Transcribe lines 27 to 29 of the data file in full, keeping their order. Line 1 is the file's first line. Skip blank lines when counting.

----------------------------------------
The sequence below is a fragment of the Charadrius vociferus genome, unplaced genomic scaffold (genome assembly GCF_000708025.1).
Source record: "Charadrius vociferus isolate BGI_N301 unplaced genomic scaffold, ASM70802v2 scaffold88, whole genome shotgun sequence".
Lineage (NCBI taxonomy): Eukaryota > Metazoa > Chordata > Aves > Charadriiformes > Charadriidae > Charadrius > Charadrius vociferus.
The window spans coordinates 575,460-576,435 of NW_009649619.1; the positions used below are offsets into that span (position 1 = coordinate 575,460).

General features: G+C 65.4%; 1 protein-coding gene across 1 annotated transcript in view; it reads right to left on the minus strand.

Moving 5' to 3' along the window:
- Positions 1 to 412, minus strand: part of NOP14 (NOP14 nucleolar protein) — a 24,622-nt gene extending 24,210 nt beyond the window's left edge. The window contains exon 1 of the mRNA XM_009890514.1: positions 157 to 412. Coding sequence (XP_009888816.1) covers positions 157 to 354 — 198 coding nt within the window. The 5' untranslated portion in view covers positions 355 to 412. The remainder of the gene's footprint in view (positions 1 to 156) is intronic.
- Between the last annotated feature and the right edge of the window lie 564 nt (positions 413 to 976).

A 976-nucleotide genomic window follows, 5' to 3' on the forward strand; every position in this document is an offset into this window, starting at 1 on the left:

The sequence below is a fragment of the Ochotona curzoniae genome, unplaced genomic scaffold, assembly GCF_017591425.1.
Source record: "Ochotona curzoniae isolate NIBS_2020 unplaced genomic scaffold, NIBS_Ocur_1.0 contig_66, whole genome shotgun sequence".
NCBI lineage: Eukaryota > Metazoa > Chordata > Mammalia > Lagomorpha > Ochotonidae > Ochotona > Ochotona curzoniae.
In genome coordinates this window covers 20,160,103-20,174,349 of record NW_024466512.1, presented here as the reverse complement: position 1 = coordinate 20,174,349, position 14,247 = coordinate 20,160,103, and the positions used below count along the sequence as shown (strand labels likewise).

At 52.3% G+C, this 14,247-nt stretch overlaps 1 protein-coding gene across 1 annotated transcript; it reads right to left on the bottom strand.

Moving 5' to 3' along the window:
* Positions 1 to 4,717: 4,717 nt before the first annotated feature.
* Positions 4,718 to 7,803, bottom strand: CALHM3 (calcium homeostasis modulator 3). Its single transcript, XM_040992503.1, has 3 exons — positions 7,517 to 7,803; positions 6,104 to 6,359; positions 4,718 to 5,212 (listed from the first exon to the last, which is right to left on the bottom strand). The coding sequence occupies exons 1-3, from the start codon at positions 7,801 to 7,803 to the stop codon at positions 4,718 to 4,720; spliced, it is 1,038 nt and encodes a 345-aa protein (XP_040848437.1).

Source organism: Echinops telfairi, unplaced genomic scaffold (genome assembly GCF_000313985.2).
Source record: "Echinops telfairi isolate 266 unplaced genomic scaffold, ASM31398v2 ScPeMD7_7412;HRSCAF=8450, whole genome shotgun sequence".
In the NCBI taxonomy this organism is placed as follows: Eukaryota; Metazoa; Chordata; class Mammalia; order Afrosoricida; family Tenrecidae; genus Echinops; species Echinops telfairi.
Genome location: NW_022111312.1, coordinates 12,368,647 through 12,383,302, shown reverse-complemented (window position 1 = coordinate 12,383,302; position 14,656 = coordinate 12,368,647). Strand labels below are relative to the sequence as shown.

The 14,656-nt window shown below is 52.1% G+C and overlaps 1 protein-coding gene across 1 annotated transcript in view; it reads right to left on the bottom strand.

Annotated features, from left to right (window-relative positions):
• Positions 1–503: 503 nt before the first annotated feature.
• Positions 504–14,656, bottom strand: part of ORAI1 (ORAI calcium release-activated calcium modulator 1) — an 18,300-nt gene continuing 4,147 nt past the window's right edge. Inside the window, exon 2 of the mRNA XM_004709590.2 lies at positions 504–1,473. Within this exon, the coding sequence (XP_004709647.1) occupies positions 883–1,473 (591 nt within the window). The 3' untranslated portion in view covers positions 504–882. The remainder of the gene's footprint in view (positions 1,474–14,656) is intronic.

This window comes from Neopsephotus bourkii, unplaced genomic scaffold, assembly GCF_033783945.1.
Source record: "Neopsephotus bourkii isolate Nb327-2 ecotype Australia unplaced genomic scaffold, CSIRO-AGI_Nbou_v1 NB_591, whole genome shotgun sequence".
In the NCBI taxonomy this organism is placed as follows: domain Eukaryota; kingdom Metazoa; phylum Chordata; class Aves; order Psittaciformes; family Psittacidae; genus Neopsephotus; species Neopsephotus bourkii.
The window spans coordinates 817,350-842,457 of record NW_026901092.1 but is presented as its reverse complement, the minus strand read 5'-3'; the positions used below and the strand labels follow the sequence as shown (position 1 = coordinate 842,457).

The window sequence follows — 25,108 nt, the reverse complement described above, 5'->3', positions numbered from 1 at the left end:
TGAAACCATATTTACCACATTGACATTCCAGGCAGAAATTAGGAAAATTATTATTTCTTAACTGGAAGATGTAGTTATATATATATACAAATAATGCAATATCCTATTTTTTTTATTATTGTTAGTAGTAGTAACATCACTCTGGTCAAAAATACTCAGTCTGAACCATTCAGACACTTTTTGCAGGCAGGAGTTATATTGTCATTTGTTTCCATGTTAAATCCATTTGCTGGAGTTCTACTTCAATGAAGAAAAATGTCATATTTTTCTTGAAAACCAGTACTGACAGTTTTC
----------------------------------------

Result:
Source record: "Neopsephotus bourkii isolate Nb327-2 ecotype Australia unplaced genomic scaffold, CSIRO-AGI_Nbou_v1 NB_591, whole genome shotgun sequence".
In the NCBI taxonomy this organism is placed as follows: domain Eukaryota; kingdom Metazoa; phylum Chordata; class Aves; order Psittaciformes; family Psittacidae; genus Neopsephotus; species Neopsephotus bourkii.
The window spans coordinates 817,350-842,457 of record NW_026901092.1 but is presented as its reverse complement, the minus strand read 5'-3'; the positions used below and the strand labels follow the sequence as shown (position 1 = coordinate 842,457).